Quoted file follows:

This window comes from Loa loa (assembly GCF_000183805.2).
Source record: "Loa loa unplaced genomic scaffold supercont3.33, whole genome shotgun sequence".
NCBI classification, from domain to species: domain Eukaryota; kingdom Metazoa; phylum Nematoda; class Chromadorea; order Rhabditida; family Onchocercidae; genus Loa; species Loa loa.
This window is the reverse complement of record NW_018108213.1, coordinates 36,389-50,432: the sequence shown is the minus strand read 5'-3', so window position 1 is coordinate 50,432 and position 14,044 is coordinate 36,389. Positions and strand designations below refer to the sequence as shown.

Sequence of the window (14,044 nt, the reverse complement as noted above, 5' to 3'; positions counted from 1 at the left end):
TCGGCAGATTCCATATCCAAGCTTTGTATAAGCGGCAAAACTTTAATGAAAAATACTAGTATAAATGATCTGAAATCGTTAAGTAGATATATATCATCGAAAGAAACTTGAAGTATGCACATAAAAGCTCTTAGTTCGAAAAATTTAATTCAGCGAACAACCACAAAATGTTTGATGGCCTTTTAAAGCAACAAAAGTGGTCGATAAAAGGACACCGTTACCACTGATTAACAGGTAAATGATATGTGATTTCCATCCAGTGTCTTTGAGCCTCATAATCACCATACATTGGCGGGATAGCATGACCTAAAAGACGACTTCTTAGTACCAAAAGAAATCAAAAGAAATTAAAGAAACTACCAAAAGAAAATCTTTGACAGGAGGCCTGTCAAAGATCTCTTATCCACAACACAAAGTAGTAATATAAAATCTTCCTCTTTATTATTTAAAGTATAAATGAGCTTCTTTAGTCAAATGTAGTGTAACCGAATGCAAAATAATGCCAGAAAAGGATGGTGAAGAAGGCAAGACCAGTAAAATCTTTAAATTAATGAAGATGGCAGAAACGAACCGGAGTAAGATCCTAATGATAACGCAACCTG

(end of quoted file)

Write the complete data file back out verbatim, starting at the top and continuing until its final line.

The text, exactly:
This window comes from Loa loa (assembly GCF_000183805.2).
Source record: "Loa loa unplaced genomic scaffold supercont3.33, whole genome shotgun sequence".
NCBI classification, from domain to species: domain Eukaryota; kingdom Metazoa; phylum Nematoda; class Chromadorea; order Rhabditida; family Onchocercidae; genus Loa; species Loa loa.
This window is the reverse complement of record NW_018108213.1, coordinates 36,389-50,432: the sequence shown is the minus strand read 5'-3', so window position 1 is coordinate 50,432 and position 14,044 is coordinate 36,389. Positions and strand designations below refer to the sequence as shown.

Sequence of the window (14,044 nt, the reverse complement as noted above, 5' to 3'; positions counted from 1 at the left end):
TCGGCAGATTCCATATCCAAGCTTTGTATAAGCGGCAAAACTTTAATGAAAAATACTAGTATAAATGATCTGAAATCGTTAAGTAGATATATATCATCGAAAGAAACTTGAAGTATGCACATAAAAGCTCTTAGTTCGAAAAATTTAATTCAGCGAACAACCACAAAATGTTTGATGGCCTTTTAAAGCAACAAAAGTGGTCGATAAAAGGACACCGTTACCACTGATTAACAGGTAAATGATATGTGATTTCCATCCAGTGTCTTTGAGCCTCATAATCACCATACATTGGCGGGATAGCATGACCTAAAAGACGACTTCTTAGTACCAAAAGAAATCAAAAGAAATTAAAGAAACTACCAAAAGAAAATCTTTGACAGGAGGCCTGTCAAAGATCTCTTATCCACAACACAAAGTAGTAATATAAAATCTTCCTCTTTATTATTTAAAGTATAAATGAGCTTCTTTAGTCAAATGTAGTGTAACCGAATGCAAAATAATGCCAGAAAAGGATGGTGAAGAAGGCAAGACCAGTAAAATCTTTAAATTAATGAAGATGGCAGAAACGAACCGGAGTAAGATCCTAATGATAACGCAACCTG